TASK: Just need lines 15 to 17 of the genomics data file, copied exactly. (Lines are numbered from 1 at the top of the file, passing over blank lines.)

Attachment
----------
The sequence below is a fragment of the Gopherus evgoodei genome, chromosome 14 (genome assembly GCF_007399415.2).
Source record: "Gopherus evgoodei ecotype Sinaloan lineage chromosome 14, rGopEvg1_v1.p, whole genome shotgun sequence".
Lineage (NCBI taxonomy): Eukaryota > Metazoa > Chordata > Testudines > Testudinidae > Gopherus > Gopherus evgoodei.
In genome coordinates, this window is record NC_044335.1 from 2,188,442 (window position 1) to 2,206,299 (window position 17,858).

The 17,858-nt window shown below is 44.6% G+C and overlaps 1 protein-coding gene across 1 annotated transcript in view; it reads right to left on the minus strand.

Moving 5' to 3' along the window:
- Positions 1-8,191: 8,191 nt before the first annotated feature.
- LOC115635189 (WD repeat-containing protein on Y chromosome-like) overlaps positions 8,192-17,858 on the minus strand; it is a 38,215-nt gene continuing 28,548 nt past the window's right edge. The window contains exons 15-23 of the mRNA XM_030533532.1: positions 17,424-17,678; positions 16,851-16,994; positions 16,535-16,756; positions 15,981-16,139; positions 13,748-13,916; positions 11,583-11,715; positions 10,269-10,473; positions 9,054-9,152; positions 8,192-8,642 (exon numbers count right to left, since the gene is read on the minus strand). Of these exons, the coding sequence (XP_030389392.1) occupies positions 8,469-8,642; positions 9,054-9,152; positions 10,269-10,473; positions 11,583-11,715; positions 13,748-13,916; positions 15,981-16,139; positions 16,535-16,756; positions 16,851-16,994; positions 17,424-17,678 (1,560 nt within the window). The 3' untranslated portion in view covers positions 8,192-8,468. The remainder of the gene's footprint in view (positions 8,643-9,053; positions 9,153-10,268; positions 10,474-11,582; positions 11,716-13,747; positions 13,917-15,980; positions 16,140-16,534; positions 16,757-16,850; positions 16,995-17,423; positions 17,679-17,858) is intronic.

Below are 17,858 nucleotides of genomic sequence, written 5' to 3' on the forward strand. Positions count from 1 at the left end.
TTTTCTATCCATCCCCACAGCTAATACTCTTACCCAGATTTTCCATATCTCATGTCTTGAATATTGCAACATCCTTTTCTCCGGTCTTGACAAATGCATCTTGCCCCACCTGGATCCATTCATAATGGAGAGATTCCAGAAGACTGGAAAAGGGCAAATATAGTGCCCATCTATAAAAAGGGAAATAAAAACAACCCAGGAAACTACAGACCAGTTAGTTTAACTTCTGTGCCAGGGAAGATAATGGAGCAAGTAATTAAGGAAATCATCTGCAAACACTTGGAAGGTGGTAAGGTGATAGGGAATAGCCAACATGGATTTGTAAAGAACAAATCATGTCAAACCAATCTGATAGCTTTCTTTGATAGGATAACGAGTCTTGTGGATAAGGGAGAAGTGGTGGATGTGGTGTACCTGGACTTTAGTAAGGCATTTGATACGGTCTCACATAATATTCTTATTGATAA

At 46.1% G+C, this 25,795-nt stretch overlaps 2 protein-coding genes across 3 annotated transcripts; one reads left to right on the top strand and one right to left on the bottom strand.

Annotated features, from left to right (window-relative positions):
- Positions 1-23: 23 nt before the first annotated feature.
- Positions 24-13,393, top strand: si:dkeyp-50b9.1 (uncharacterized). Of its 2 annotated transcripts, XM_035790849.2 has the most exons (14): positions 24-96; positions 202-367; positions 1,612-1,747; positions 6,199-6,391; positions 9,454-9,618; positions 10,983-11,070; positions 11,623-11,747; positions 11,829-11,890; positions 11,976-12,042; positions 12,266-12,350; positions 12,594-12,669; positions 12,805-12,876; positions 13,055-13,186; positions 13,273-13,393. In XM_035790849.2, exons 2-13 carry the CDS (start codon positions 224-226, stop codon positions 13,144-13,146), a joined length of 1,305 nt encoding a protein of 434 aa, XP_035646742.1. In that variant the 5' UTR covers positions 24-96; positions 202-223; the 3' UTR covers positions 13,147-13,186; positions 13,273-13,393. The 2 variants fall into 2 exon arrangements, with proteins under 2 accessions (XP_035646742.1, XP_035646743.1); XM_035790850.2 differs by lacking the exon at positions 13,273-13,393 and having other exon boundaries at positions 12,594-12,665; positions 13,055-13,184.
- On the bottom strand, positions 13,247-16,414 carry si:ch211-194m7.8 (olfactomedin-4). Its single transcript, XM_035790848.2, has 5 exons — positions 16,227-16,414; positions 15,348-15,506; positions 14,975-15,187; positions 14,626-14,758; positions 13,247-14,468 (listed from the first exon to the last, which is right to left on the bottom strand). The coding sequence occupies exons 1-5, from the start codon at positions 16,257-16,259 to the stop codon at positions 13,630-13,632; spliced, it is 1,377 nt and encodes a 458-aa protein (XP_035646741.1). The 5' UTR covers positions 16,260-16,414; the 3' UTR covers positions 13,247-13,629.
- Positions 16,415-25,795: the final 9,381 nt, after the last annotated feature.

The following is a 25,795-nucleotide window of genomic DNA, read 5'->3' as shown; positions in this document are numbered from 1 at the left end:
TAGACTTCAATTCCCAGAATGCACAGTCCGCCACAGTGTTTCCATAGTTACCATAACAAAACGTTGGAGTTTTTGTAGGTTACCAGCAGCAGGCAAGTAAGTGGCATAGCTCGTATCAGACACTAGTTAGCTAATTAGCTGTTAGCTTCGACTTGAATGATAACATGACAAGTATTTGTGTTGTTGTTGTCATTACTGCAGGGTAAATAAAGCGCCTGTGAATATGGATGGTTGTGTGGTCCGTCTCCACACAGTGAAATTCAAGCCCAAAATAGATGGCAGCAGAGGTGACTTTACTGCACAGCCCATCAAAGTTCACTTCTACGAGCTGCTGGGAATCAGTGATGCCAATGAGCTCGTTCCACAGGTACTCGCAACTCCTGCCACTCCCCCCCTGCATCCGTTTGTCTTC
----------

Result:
- On the bottom strand, positions 13,247-16,414 carry si:ch211-194m7.8 (olfactomedin-4). Its single transcript, XM_035790848.2, has 5 exons — positions 16,227-16,414; positions 15,348-15,506; positions 14,975-15,187; positions 14,626-14,758; positions 13,247-14,468 (listed from the first exon to the last, which is right to left on the bottom strand). The coding sequence occupies exons 1-5, from the start codon at positions 16,257-16,259 to the stop codon at positions 13,630-13,632; spliced, it is 1,377 nt and encodes a 458-aa protein (XP_035646741.1). The 5' UTR covers positions 16,260-16,414; the 3' UTR covers positions 13,247-13,629.
- Positions 16,415-25,795: the final 9,381 nt, after the last annotated feature.

The following is a 25,795-nucleotide window of genomic DNA, read 5'->3' as shown; positions in this document are numbered from 1 at the left end: